Messier Marathon - 2010 report

By admin; Published 24 Oct 2010

The Messier Marathon for BAS was actually destined to be a successful one. We specifically exerted ourselves in some aspects which as you will realize after reading, we broke some of our own records.

Inspite of having a very thick layer of haze since morning until reaching our observing site @ Koratgere (30km North off Tumkur Road NH-4), which actually negatively drowned our spirit, it slowly cleared as the Sun snoozed into the darkness. By then we had a simply clear blue sky, with very little thin haze lingering. I simply acknowledge this favorism to the grateful forces of Nature, very thankfully. But, by midnight sky conditions improved pretty much, and they were not steady throughout the night. Later on, we were actually observing through some lot of background glow, contribution attributed to the adjacent major town!

It was tragic to learn that M52 open cluster was so low, with companions of Andromeda and M33 galaxy, the difficult M74 and M76 that we all missed them. In essence the success rate for all was very low in the evening. Plus, add that disgusting newly installed bright tube-light in the North creating bright shadows, which when we covered with a plastic cover climbing up, turned to be savior for rest of the night.

Akarsh had advantage of aperture-power over us binocular observers, so he had a little ease of "pulling out objects". Which is why I lost atleast 5 objects (M110, M76, M74, M33, and even M103) in the evening sky, very much de-moralizing me. Happy that atleast he managed to have a good start, observing half of these too.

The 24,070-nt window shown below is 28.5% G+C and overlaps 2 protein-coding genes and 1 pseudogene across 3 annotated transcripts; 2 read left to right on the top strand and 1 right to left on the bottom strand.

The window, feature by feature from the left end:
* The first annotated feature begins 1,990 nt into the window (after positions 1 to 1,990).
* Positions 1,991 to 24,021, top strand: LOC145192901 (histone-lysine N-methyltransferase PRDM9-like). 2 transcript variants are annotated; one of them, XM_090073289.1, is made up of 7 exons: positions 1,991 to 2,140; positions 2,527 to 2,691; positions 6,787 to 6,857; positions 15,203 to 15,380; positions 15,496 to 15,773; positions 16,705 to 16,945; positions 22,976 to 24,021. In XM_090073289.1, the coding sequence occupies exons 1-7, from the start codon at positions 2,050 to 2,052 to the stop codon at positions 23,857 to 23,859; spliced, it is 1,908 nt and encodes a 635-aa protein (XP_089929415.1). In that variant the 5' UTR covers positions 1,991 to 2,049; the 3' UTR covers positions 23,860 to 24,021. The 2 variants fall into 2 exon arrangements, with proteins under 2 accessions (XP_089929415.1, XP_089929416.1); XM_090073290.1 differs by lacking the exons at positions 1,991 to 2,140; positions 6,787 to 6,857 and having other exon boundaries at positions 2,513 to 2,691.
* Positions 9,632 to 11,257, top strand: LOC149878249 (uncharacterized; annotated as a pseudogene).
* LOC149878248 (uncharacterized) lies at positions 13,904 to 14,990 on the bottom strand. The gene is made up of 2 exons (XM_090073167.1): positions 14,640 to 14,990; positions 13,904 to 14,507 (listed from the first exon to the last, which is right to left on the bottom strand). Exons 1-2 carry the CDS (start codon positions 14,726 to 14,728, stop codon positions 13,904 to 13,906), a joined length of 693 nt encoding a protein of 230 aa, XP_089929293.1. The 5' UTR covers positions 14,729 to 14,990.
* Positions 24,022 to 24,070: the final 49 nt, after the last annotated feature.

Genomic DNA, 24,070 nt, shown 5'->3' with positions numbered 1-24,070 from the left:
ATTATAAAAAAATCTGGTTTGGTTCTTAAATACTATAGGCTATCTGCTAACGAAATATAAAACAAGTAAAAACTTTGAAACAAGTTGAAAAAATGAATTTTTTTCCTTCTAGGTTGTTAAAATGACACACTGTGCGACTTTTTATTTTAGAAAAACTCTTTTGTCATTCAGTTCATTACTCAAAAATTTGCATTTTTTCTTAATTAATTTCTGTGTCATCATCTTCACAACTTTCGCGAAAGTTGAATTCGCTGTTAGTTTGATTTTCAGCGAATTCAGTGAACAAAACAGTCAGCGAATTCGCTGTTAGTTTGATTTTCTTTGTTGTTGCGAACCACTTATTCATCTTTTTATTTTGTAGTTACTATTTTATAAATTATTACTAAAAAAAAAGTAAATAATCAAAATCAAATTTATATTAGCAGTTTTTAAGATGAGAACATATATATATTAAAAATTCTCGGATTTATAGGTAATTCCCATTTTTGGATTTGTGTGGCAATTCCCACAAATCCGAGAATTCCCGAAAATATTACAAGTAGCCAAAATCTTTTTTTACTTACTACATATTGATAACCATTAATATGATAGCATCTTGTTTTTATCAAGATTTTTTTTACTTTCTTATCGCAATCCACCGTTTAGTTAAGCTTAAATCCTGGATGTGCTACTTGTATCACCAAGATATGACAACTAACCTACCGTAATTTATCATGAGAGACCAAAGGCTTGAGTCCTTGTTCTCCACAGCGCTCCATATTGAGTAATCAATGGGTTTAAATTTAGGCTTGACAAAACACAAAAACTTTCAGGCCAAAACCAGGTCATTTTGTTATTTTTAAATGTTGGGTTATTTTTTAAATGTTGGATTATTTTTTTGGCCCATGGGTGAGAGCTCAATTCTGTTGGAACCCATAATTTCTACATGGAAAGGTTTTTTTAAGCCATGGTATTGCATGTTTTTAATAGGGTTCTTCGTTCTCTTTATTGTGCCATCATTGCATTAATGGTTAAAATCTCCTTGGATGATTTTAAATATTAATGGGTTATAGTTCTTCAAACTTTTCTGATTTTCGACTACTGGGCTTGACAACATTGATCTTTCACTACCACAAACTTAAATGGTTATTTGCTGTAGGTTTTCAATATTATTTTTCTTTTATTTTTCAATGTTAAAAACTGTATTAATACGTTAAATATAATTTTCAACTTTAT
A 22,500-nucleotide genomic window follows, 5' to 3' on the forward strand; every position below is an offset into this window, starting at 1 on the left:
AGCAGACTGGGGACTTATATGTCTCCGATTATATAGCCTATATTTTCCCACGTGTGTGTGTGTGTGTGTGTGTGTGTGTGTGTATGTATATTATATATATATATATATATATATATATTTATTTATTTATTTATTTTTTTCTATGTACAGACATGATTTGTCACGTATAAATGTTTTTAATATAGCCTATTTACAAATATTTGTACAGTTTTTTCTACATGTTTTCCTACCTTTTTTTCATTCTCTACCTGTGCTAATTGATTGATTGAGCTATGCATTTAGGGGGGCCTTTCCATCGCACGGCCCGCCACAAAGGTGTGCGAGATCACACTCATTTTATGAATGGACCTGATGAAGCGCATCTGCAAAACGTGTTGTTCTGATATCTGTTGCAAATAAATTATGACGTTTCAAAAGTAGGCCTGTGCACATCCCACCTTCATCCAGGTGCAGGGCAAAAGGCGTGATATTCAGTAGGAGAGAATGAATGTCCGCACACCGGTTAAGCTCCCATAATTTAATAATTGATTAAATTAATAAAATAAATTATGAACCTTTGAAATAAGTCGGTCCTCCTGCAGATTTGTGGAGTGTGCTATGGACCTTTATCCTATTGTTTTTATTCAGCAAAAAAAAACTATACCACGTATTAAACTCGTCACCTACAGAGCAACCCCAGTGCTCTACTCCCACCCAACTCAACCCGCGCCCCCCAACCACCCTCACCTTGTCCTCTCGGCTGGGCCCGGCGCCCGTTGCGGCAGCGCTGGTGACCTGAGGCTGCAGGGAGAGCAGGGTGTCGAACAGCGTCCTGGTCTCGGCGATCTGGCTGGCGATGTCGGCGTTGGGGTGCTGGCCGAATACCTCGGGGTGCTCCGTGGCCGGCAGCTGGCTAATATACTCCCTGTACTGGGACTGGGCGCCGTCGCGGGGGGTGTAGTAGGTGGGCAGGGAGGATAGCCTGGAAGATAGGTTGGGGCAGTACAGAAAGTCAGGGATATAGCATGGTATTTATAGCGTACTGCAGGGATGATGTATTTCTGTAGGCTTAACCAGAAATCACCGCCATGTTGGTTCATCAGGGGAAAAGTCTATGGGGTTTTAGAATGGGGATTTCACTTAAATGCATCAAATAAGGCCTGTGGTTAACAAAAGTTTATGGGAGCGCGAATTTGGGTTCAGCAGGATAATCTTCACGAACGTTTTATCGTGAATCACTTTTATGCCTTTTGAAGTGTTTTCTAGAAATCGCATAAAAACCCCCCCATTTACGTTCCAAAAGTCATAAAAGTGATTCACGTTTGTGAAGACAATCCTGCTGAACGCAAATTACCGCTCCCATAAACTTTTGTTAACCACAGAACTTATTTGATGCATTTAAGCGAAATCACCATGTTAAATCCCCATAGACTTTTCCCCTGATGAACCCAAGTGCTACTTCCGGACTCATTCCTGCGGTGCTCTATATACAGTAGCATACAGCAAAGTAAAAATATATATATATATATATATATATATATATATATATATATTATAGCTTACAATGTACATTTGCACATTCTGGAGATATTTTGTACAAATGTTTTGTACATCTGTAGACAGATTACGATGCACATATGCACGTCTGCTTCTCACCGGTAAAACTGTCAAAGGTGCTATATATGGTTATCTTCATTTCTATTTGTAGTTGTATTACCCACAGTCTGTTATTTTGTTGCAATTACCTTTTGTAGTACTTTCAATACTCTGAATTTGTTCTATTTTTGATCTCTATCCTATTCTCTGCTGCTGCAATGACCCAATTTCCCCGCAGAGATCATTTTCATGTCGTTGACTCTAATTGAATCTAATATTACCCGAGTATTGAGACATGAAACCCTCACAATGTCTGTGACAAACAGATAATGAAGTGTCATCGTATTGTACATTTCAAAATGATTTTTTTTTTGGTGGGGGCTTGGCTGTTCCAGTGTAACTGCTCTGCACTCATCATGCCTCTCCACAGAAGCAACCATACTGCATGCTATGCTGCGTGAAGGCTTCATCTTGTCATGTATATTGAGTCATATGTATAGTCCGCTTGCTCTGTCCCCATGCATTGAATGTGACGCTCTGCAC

Remember, when I was doing this Marathon, it was purely with the 25x100, which included me not even counting elementary objects like Pleiades, Andromeda, Orion Nebula and the tons of small-binocular objects, if I didnt point at them with the equipment. Aim was to attempt all 110 with the 25x100's only. I had to prepare myself for the worst, moreover, since the tripod I had was a little flimsy one and had limitations pointing at the zenith (a gruesome example below).

Akarsh, the born-prodigy he is, attempted and aspired for a "110-Messier Marathon and total 210 objects by MEMORY" which means he did not use a finder chart for even one of the 210 objects (ofcourse this included counting off unplanned objects as you "discover" them with the large aperture). Nor did he have the sequence ready in hand of what-is-the-next-Messier object!! I bow down at this versatile observer's aspiration, stamina and confidence for attempting something like this, an act which mostly no amateur in the Country would even imagine of!

Once we began, the whole night appeared a smooth sail for all observers; Keerthi with his 8-inch and the other binocular observers. The evening Milky-Way objects, later galaxies of Virgo, UMa, Leo consumed time. When Sagittarius and Scorpius rose everyone's eyes were hooked upon the globulars, opens and nebulae in the vivid region.

Earlier, we had a couple guests while dinner, and Akarsh took the initiative of holding a short outreach session using his 17" telescope time, pointing at objects, explaining the basics and in this way adding to his count of Marathon and keep on going. This outreach lasted around 45 minutes!

Now there was a major anomaly which degraded my productivity. My tripod was holding on the 5-kilo binoc weight no doubt, but there was a limitation to where I could point; which was not possible more than some 60-degree altitude and I had to bend cumbersomely.